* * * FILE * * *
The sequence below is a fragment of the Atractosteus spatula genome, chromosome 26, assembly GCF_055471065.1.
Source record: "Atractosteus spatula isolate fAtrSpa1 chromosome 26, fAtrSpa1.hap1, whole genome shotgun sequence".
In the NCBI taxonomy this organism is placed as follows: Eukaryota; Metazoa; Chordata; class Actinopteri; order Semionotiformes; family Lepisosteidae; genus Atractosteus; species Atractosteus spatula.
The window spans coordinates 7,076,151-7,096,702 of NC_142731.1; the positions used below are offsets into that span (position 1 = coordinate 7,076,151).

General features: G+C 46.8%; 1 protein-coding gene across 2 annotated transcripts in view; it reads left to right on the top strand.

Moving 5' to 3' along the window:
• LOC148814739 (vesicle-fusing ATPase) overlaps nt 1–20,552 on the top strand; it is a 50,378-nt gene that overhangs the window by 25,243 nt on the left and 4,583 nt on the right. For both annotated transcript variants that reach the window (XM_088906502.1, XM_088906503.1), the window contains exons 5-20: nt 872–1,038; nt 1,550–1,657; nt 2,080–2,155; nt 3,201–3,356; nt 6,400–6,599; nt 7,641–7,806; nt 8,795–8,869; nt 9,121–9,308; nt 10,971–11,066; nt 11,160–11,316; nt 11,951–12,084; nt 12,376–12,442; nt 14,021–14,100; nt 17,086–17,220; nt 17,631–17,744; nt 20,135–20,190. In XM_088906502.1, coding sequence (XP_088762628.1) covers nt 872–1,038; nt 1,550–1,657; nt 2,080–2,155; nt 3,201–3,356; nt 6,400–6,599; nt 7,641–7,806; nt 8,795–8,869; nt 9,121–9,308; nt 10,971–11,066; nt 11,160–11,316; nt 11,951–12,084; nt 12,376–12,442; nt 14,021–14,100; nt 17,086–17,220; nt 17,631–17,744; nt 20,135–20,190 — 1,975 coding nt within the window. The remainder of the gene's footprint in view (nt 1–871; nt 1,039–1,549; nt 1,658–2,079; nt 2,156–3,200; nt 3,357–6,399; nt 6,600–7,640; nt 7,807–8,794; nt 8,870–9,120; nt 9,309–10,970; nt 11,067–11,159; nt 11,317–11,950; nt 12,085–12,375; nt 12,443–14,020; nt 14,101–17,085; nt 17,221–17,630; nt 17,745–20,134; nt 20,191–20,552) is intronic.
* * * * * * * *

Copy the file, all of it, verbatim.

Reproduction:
The sequence below is a fragment of the Atractosteus spatula genome, chromosome 26, assembly GCF_055471065.1.
Source record: "Atractosteus spatula isolate fAtrSpa1 chromosome 26, fAtrSpa1.hap1, whole genome shotgun sequence".
In the NCBI taxonomy this organism is placed as follows: Eukaryota; Metazoa; Chordata; class Actinopteri; order Semionotiformes; family Lepisosteidae; genus Atractosteus; species Atractosteus spatula.
The window spans coordinates 7,076,151-7,096,702 of NC_142731.1; the positions used below are offsets into that span (position 1 = coordinate 7,076,151).

General features: G+C 46.8%; 1 protein-coding gene across 2 annotated transcripts in view; it reads left to right on the top strand.

Moving 5' to 3' along the window:
• LOC148814739 (vesicle-fusing ATPase) overlaps nt 1–20,552 on the top strand; it is a 50,378-nt gene that overhangs the window by 25,243 nt on the left and 4,583 nt on the right. For both annotated transcript variants that reach the window (XM_088906502.1, XM_088906503.1), the window contains exons 5-20: nt 872–1,038; nt 1,550–1,657; nt 2,080–2,155; nt 3,201–3,356; nt 6,400–6,599; nt 7,641–7,806; nt 8,795–8,869; nt 9,121–9,308; nt 10,971–11,066; nt 11,160–11,316; nt 11,951–12,084; nt 12,376–12,442; nt 14,021–14,100; nt 17,086–17,220; nt 17,631–17,744; nt 20,135–20,190. In XM_088906502.1, coding sequence (XP_088762628.1) covers nt 872–1,038; nt 1,550–1,657; nt 2,080–2,155; nt 3,201–3,356; nt 6,400–6,599; nt 7,641–7,806; nt 8,795–8,869; nt 9,121–9,308; nt 10,971–11,066; nt 11,160–11,316; nt 11,951–12,084; nt 12,376–12,442; nt 14,021–14,100; nt 17,086–17,220; nt 17,631–17,744; nt 20,135–20,190 — 1,975 coding nt within the window. The remainder of the gene's footprint in view (nt 1–871; nt 1,039–1,549; nt 1,658–2,079; nt 2,156–3,200; nt 3,357–6,399; nt 6,600–7,640; nt 7,807–8,794; nt 8,870–9,120; nt 9,309–10,970; nt 11,067–11,159; nt 11,317–11,950; nt 12,085–12,375; nt 12,443–14,020; nt 14,101–17,085; nt 17,221–17,630; nt 17,745–20,134; nt 20,191–20,552) is intronic.